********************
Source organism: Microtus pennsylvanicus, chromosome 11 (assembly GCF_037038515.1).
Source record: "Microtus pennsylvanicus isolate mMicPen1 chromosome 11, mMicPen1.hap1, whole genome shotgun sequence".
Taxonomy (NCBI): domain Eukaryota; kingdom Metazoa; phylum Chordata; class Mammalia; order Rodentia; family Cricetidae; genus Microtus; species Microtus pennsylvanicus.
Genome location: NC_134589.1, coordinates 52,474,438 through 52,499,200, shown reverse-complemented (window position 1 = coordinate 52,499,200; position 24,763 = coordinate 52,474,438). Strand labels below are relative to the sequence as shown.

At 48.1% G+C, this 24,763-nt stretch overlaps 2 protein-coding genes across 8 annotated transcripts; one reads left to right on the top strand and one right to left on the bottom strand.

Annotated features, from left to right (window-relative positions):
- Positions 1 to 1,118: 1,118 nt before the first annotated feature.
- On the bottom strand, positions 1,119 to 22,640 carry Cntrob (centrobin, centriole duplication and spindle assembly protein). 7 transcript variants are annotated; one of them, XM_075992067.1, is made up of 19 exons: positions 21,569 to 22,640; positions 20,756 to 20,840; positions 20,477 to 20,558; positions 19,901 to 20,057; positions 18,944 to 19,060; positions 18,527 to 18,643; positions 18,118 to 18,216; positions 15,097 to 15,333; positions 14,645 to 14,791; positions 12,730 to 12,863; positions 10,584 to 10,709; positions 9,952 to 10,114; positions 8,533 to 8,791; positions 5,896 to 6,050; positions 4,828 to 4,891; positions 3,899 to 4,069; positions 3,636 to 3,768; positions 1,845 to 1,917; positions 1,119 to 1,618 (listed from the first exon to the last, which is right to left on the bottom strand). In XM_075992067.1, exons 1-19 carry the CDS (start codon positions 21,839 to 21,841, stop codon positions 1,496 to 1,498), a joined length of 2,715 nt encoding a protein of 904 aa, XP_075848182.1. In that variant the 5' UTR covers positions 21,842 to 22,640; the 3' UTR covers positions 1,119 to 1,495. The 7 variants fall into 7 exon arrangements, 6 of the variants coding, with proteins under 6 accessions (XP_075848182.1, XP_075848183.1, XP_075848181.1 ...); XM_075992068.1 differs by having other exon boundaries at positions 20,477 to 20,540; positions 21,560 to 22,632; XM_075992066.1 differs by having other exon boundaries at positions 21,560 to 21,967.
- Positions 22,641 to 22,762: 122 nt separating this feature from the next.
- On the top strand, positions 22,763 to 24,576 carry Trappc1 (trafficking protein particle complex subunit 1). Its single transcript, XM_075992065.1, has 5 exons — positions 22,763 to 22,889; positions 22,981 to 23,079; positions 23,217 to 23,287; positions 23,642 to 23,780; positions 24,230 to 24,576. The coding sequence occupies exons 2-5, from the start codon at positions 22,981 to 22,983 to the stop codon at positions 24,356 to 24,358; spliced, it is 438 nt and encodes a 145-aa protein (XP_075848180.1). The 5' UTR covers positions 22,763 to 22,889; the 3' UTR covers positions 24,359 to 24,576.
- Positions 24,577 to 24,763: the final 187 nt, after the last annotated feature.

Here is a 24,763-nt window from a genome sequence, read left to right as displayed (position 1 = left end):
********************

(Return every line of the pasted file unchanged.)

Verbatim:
Source organism: Microtus pennsylvanicus, chromosome 11 (assembly GCF_037038515.1).
Source record: "Microtus pennsylvanicus isolate mMicPen1 chromosome 11, mMicPen1.hap1, whole genome shotgun sequence".
Taxonomy (NCBI): domain Eukaryota; kingdom Metazoa; phylum Chordata; class Mammalia; order Rodentia; family Cricetidae; genus Microtus; species Microtus pennsylvanicus.
Genome location: NC_134589.1, coordinates 52,474,438 through 52,499,200, shown reverse-complemented (window position 1 = coordinate 52,499,200; position 24,763 = coordinate 52,474,438). Strand labels below are relative to the sequence as shown.

At 48.1% G+C, this 24,763-nt stretch overlaps 2 protein-coding genes across 8 annotated transcripts; one reads left to right on the top strand and one right to left on the bottom strand.

Annotated features, from left to right (window-relative positions):
- Positions 1 to 1,118: 1,118 nt before the first annotated feature.
- On the bottom strand, positions 1,119 to 22,640 carry Cntrob (centrobin, centriole duplication and spindle assembly protein). 7 transcript variants are annotated; one of them, XM_075992067.1, is made up of 19 exons: positions 21,569 to 22,640; positions 20,756 to 20,840; positions 20,477 to 20,558; positions 19,901 to 20,057; positions 18,944 to 19,060; positions 18,527 to 18,643; positions 18,118 to 18,216; positions 15,097 to 15,333; positions 14,645 to 14,791; positions 12,730 to 12,863; positions 10,584 to 10,709; positions 9,952 to 10,114; positions 8,533 to 8,791; positions 5,896 to 6,050; positions 4,828 to 4,891; positions 3,899 to 4,069; positions 3,636 to 3,768; positions 1,845 to 1,917; positions 1,119 to 1,618 (listed from the first exon to the last, which is right to left on the bottom strand). In XM_075992067.1, exons 1-19 carry the CDS (start codon positions 21,839 to 21,841, stop codon positions 1,496 to 1,498), a joined length of 2,715 nt encoding a protein of 904 aa, XP_075848182.1. In that variant the 5' UTR covers positions 21,842 to 22,640; the 3' UTR covers positions 1,119 to 1,495. The 7 variants fall into 7 exon arrangements, 6 of the variants coding, with proteins under 6 accessions (XP_075848182.1, XP_075848183.1, XP_075848181.1 ...); XM_075992068.1 differs by having other exon boundaries at positions 20,477 to 20,540; positions 21,560 to 22,632; XM_075992066.1 differs by having other exon boundaries at positions 21,560 to 21,967.
- Positions 22,641 to 22,762: 122 nt separating this feature from the next.
- On the top strand, positions 22,763 to 24,576 carry Trappc1 (trafficking protein particle complex subunit 1). Its single transcript, XM_075992065.1, has 5 exons — positions 22,763 to 22,889; positions 22,981 to 23,079; positions 23,217 to 23,287; positions 23,642 to 23,780; positions 24,230 to 24,576. The coding sequence occupies exons 2-5, from the start codon at positions 22,981 to 22,983 to the stop codon at positions 24,356 to 24,358; spliced, it is 438 nt and encodes a 145-aa protein (XP_075848180.1). The 5' UTR covers positions 22,763 to 22,889; the 3' UTR covers positions 24,359 to 24,576.
- Positions 24,577 to 24,763: the final 187 nt, after the last annotated feature.

Here is a 24,763-nt window from a genome sequence, read left to right as displayed (position 1 = left end):